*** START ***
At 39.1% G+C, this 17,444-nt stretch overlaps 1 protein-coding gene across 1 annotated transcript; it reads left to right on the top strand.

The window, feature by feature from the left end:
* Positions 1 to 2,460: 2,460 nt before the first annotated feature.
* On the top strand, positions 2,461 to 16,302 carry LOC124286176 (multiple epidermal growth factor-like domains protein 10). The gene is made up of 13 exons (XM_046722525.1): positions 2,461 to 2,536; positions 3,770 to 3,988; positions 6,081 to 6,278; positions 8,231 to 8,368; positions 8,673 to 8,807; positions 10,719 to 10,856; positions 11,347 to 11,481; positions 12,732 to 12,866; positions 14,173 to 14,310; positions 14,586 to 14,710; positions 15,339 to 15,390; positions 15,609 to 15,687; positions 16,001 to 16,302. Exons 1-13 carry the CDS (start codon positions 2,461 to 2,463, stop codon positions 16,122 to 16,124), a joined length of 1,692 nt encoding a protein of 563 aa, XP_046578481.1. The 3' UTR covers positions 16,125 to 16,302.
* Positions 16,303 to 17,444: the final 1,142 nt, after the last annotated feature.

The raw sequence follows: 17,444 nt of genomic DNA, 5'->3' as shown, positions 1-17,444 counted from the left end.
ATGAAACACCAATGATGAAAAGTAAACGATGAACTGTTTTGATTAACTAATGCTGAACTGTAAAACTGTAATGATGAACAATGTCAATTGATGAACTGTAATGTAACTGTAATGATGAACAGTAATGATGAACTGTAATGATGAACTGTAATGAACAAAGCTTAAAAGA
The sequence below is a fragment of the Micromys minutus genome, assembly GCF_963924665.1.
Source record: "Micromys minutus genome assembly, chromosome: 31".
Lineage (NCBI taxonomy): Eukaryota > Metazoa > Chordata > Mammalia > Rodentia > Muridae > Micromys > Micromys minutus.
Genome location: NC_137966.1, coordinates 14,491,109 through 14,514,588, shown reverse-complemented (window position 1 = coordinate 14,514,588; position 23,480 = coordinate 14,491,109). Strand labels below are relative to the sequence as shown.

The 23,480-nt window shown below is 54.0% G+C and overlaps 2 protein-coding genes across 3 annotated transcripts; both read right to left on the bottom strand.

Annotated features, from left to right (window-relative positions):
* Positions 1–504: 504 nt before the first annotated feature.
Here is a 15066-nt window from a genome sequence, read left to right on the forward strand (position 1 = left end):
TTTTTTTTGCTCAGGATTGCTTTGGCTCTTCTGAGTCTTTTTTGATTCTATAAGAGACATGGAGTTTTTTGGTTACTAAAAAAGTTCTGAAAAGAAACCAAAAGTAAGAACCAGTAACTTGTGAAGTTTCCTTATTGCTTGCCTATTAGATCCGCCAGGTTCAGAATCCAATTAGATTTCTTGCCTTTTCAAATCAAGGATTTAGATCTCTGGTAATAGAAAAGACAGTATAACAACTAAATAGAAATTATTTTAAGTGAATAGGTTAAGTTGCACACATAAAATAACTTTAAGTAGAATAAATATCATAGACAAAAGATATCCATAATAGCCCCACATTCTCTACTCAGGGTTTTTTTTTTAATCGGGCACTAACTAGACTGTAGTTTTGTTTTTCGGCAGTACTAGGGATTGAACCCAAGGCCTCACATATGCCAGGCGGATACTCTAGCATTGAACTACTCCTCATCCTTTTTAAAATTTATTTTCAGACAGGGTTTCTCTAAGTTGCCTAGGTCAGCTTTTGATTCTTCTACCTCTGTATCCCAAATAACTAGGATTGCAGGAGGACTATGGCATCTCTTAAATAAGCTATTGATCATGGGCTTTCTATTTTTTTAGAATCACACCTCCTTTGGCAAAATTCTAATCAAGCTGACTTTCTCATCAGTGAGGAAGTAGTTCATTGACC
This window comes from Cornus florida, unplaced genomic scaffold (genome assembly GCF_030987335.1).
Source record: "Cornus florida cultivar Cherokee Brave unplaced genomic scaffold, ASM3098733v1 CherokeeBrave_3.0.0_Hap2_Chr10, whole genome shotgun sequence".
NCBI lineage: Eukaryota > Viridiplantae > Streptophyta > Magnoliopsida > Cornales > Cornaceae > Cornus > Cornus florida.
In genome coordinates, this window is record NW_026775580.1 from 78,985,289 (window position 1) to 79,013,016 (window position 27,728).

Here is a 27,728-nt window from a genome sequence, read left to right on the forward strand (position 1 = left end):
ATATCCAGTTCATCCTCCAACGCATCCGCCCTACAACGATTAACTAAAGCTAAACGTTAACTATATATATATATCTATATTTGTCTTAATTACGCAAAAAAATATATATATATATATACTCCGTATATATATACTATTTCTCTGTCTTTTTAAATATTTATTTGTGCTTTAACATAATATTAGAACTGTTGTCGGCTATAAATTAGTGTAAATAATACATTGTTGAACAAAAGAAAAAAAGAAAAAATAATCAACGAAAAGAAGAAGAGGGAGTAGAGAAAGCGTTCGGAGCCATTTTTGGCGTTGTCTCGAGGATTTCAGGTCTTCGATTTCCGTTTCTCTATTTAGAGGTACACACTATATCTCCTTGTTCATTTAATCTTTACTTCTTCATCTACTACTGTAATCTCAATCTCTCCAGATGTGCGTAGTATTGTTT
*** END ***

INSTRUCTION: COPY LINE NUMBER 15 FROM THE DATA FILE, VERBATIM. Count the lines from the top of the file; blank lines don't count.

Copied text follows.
Here is a 15066-nt window from a genome sequence, read left to right on the forward strand (position 1 = left end):